Day +365

October 25, 2017 was the day my son got his life saving bone marrow transplant. Today is his 1 year “Re-Birthday” anniversary. I should be thrilled. We should all be so very happy that he is here, and he is alive. Believe me when I tell you that I’d be heartbroken if he weren’t here with us. We are so grateful for the transplant, but we did know it could cause some complications. Lucas was FINE all year. He did so well that he got off isolation early, and surprised his doctors. He returned to school in September, and caught up a lot despite and autism diagnosis, and skipping kindergarten.

On October 7, 2018 Lucas came to me complaining about his g-tube. That’s a little port inside of his stomach that allows us to give him medication that he just refuses to take orally. The infection had gotten bad pretty quickly. I would have noticed it sooner if it weren’t for my concussion from my September 18th car accident. However, it wouldn’t have made a bit of difference. I knew I had to call The Jimmy Fund because the skin around Lucas’ g-tube was warm, hard, and tender.

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From far away It just looked like he had been itching it. The crusty stuff around the center has kind of always been there. He calls those belly boogers, TMI I know but this is our life, and this is The Wicked Ugly: Nothing But The Truth. So we got a call back from the on call stem cell doctor from Boston Children’s who advised us to bring him into the ER because he also had a fever, and would likely be admitted. So my husband Mike and I took some deep breaths and did what we had to do. We packed up ourselves, our one year old baby, and Lucas. We have this packing down to a science, and we have learned how to minimize what we need to bring so we don’t fill a whole trunk. However, we hadn’t had to do this since February. That’s 8 months of medical normalcy.

I stress medical because there has always been, and there always will be his severe mental health issues. Lucas isn’t your average autistic kid, the control seeking bully type most of the time. We know it’s probably because of all that he’s been through in life that he had no control over. He was doing so well at school, and his little sister Joey was also enjoying her first year of preschool. Our family was just getting used to having a normal life. My teenage daughter, my husband, and myself enrolled at a local community college. Luke’s Dad was finally enjoying some much needed R&R as he is disabled with a neurological muscle disorder, and he’s always in pain. He also has a hernia that needs to be operated on, but who has time for surgery?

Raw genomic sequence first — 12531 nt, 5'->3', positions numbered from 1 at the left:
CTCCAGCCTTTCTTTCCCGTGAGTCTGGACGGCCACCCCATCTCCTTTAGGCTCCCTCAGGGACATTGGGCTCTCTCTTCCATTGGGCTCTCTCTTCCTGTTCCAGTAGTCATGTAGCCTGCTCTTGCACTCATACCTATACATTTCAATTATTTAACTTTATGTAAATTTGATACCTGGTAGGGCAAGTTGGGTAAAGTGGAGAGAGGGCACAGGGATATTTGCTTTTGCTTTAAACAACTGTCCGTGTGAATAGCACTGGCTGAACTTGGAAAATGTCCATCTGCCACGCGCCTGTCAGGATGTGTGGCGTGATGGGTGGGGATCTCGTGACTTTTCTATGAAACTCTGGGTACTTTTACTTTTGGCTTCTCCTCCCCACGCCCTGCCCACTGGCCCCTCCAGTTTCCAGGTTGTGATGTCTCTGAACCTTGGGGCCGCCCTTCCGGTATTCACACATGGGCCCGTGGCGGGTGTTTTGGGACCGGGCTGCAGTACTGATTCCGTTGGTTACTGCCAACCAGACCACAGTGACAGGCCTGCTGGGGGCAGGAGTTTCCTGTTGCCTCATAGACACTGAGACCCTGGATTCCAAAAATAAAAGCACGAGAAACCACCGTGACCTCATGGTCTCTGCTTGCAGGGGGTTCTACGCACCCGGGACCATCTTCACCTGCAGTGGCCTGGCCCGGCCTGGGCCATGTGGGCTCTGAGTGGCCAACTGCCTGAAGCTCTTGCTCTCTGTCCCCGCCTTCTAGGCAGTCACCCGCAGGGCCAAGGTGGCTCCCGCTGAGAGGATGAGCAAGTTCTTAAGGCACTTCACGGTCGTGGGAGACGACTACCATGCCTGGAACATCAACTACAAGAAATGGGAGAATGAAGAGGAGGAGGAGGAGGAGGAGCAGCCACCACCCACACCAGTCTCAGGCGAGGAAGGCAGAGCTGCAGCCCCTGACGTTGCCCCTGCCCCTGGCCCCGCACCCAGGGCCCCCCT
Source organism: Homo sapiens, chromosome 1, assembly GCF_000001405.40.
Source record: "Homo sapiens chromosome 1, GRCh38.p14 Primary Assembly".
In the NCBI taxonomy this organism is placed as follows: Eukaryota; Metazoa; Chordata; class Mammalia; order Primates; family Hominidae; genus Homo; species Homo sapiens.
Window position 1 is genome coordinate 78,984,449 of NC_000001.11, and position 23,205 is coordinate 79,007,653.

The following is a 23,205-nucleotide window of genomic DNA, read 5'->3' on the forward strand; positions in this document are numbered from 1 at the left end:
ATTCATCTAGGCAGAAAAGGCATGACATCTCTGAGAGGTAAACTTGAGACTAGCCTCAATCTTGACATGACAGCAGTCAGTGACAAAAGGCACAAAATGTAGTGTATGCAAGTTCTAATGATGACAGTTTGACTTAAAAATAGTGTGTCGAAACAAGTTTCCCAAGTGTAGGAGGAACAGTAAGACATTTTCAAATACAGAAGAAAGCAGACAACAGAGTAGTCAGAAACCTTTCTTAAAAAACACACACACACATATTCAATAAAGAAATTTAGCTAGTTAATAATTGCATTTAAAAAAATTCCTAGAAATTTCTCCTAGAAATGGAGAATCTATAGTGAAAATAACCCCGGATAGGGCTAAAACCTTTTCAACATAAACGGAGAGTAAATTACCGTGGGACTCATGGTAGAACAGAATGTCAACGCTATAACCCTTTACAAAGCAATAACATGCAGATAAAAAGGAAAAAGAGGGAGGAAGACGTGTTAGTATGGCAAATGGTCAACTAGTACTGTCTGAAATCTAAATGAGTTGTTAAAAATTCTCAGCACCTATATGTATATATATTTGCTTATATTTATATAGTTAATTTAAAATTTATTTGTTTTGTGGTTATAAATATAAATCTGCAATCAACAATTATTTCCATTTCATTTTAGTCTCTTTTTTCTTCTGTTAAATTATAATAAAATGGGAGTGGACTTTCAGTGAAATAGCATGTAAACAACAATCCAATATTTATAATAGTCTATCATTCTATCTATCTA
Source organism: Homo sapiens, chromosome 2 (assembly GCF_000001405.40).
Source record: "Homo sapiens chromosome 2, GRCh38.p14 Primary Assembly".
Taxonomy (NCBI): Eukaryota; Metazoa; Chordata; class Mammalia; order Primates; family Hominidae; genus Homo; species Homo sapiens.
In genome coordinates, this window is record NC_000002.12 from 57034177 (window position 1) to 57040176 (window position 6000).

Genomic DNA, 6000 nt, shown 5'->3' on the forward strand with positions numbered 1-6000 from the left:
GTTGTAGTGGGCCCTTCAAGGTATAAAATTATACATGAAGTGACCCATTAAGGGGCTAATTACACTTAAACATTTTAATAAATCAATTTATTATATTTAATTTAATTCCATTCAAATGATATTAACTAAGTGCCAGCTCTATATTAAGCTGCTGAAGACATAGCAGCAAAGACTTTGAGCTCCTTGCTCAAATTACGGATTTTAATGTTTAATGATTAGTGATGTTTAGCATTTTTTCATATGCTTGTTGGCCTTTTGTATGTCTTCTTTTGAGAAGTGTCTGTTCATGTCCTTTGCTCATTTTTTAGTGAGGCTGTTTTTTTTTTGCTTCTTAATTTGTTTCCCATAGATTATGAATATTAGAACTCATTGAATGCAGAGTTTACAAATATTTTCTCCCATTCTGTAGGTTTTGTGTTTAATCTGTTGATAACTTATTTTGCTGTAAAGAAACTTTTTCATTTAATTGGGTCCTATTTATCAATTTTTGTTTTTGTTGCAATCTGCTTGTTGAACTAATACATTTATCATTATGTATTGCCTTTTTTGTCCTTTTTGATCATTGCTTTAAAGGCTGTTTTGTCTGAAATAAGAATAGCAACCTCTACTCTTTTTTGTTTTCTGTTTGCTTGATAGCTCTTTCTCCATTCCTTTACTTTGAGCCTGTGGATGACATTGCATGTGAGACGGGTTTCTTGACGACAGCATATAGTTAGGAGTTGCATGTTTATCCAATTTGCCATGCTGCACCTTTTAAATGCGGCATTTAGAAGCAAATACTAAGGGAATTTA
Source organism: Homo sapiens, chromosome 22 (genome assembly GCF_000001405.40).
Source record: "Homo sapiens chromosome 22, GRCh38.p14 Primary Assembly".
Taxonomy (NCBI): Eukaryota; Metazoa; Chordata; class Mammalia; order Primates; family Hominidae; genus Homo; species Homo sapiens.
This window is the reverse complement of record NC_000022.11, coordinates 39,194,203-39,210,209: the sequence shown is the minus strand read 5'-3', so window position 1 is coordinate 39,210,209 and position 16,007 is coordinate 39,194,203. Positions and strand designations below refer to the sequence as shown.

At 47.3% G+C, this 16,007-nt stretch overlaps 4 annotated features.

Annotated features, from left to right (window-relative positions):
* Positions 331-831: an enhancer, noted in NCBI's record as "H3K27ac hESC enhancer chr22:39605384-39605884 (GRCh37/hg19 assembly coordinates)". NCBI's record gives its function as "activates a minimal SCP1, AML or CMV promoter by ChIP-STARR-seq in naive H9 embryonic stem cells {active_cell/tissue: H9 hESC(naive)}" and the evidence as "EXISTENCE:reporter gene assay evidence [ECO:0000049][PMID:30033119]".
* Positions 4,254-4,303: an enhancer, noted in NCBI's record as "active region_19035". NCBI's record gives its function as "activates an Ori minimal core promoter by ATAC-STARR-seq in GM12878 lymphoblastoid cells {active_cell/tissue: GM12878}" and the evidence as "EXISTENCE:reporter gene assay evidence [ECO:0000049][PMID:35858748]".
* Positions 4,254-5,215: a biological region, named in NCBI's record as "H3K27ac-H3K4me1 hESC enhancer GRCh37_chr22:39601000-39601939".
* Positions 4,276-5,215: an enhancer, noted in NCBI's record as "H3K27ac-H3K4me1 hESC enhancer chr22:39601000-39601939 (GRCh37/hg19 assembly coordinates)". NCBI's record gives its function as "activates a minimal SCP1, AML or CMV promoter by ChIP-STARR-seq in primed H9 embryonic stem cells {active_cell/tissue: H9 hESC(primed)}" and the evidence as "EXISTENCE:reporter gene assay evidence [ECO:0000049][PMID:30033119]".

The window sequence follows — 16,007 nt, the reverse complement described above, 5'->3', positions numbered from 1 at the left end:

My point is, things were better. Lucas had a BCBA for 15 hours a week at home after school, and on the weekends. We were just starting to manage life a little better. Then suddenly we were in the emergency room at Boston Children’s Hospital for 10.5 hours. They had to do 8 peripheral sticks, and two guided ultrasound arterial sticks to try to get blood drawn, but he kept blowing veins, and two of his CBC tests clotted before the lab could test them. On the 8th try the lab was able to give us results. The transplant doctor came in and told us he thinks the test was an error. Lucas’ ANC and Platelets were so low that they just didn’t believe it. He ordered another test to be sure because at that point we could go home as long as his numbers were good.

An IV was finally placed the tenth time via ultrasound, and they were able to give him his antibiotics for the g-tube infection, and get the other blood test done. I can remember being so tired that I finally fell asleep on an extra stretcher with the baby. The doctor woke me up and literally said, “I’m afraid we have some bad news”. The test was right. Lucas’ white blood cells were at 2.6 (7.5 in July), Actual Neutrophil Count or ANC was 60 (4500 in July), and his Platelets were only 17 (348 in July). I absolutely could not stop myself from crying. I knew this was bad. The doctor said he had absolutely no answers, and that we were being admitted back to the 6th floor (Oncology / Hematology / Transplant).

I had decided to remain positive, and I wasn’t going to let anything break my stride. In the back of my mind, I just knew everything would be okay. There was no doubt in my mind. When they told me that Lucas needed a platelet transfusion the next day, I was a little worried. After the transfusion he crashed with a fever and blasted through those platelets. They kept saying it was likely to be viral suppression because he started getting a croup like cough his sister brought home from preschool. They did do a bone marrow biopsy during our 9 day stay, which helped us to find out that his chimerism test showed that his cells were 100% donor cells. That was good news.